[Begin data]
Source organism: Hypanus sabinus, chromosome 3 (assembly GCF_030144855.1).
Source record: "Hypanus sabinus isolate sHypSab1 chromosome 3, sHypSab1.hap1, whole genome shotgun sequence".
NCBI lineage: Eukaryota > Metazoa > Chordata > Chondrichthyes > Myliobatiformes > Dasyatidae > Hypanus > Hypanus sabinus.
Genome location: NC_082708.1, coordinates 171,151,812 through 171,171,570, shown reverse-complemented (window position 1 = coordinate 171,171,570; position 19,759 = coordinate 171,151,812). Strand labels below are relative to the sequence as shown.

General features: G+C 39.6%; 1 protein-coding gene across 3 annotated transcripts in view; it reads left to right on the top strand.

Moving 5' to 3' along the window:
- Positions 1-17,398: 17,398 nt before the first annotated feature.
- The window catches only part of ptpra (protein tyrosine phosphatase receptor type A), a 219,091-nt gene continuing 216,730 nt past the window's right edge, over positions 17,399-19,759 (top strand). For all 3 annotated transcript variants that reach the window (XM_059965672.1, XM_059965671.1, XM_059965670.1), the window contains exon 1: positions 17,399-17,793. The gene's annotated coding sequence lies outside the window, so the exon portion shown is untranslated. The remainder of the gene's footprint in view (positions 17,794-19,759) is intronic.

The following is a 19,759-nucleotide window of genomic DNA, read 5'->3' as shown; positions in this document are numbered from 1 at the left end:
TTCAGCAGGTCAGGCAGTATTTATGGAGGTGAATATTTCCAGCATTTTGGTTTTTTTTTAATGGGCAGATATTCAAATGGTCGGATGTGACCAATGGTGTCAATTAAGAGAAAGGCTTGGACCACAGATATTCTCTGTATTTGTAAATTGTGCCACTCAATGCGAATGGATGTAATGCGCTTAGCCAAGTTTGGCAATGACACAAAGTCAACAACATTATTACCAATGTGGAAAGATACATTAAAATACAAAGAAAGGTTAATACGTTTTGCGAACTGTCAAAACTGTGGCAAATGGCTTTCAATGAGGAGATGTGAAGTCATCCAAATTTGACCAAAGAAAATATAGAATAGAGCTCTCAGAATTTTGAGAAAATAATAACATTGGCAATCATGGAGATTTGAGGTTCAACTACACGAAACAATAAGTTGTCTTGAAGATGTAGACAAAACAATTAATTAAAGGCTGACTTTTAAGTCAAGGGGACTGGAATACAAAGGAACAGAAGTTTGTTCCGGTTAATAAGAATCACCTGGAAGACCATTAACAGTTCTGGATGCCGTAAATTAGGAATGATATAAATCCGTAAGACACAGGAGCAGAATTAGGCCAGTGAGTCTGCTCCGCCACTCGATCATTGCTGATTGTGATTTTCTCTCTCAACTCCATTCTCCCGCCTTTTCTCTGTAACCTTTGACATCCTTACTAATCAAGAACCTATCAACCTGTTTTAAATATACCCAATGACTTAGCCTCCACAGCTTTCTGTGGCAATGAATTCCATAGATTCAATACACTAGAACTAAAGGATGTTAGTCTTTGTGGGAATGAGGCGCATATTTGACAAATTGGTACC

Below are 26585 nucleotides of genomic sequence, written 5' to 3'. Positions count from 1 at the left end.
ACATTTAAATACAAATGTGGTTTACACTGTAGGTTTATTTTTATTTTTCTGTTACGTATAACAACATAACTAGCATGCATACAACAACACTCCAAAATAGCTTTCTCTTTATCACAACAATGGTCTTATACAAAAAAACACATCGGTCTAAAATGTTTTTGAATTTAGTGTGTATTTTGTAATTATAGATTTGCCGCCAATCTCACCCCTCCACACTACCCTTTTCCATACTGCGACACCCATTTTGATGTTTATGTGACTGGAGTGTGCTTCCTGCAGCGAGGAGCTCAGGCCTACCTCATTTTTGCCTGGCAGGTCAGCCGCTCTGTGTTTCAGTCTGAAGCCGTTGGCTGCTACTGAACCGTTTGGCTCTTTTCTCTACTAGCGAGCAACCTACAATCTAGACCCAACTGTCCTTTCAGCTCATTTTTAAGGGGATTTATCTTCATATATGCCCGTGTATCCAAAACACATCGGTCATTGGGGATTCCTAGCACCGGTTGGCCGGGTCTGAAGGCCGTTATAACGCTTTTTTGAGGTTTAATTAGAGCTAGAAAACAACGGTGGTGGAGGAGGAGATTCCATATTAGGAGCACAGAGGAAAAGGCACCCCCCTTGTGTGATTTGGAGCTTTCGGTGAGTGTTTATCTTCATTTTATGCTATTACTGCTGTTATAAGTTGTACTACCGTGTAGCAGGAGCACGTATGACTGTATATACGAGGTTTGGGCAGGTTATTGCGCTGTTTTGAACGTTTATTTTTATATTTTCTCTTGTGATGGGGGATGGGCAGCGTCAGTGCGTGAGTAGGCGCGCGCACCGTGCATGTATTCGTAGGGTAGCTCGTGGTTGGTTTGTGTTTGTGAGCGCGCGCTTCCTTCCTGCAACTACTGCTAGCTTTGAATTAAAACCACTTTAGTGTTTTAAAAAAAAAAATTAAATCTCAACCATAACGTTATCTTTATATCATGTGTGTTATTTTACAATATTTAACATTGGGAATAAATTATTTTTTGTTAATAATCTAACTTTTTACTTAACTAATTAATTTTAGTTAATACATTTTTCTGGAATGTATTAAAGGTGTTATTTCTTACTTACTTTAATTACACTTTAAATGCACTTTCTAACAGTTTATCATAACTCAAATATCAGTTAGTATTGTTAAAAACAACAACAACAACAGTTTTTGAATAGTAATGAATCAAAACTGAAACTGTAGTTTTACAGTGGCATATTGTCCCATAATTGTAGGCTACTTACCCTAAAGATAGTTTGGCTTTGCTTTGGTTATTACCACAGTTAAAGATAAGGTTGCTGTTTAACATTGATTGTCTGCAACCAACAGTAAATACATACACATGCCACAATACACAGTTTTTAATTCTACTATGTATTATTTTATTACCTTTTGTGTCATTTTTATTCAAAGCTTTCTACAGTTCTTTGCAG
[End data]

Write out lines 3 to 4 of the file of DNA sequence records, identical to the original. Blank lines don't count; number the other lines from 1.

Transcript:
NCBI lineage: Eukaryota > Metazoa > Chordata > Chondrichthyes > Myliobatiformes > Dasyatidae > Hypanus > Hypanus sabinus.
Genome location: NC_082708.1, coordinates 171,151,812 through 171,171,570, shown reverse-complemented (window position 1 = coordinate 171,171,570; position 19,759 = coordinate 171,151,812). Strand labels below are relative to the sequence as shown.